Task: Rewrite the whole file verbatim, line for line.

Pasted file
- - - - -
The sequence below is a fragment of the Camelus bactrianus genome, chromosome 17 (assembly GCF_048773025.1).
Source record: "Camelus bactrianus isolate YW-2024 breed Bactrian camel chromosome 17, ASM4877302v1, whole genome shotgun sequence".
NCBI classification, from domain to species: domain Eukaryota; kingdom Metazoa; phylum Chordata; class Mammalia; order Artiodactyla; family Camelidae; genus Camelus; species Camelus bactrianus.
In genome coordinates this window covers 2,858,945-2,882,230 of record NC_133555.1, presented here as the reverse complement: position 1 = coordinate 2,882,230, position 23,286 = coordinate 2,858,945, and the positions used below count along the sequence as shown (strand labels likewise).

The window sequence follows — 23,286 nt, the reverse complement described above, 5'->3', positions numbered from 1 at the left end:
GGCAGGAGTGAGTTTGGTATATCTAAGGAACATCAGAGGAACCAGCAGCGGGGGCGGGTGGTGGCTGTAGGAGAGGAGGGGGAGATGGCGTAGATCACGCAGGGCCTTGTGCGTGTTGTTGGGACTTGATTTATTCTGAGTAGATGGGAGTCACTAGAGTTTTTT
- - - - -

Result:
The sequence below is a fragment of the Camelus bactrianus genome, chromosome 17 (assembly GCF_048773025.1).
Source record: "Camelus bactrianus isolate YW-2024 breed Bactrian camel chromosome 17, ASM4877302v1, whole genome shotgun sequence".
NCBI classification, from domain to species: domain Eukaryota; kingdom Metazoa; phylum Chordata; class Mammalia; order Artiodactyla; family Camelidae; genus Camelus; species Camelus bactrianus.
In genome coordinates this window covers 2,858,945-2,882,230 of record NC_133555.1, presented here as the reverse complement: position 1 = coordinate 2,882,230, position 23,286 = coordinate 2,858,945, and the positions used below count along the sequence as shown (strand labels likewise).

The window sequence follows — 23,286 nt, the reverse complement described above, 5'->3', positions numbered from 1 at the left end:
GGCAGGAGTGAGTTTGGTATATCTAAGGAACATCAGAGGAACCAGCAGCGGGGGCGGGTGGTGGCTGTAGGAGAGGAGGGGGAGATGGCGTAGATCACGCAGGGCCTTGTGCGTGTTGTTGGGACTTGATTTATTCTGAGTAGATGGGAGTCACTAGAGTTTTTT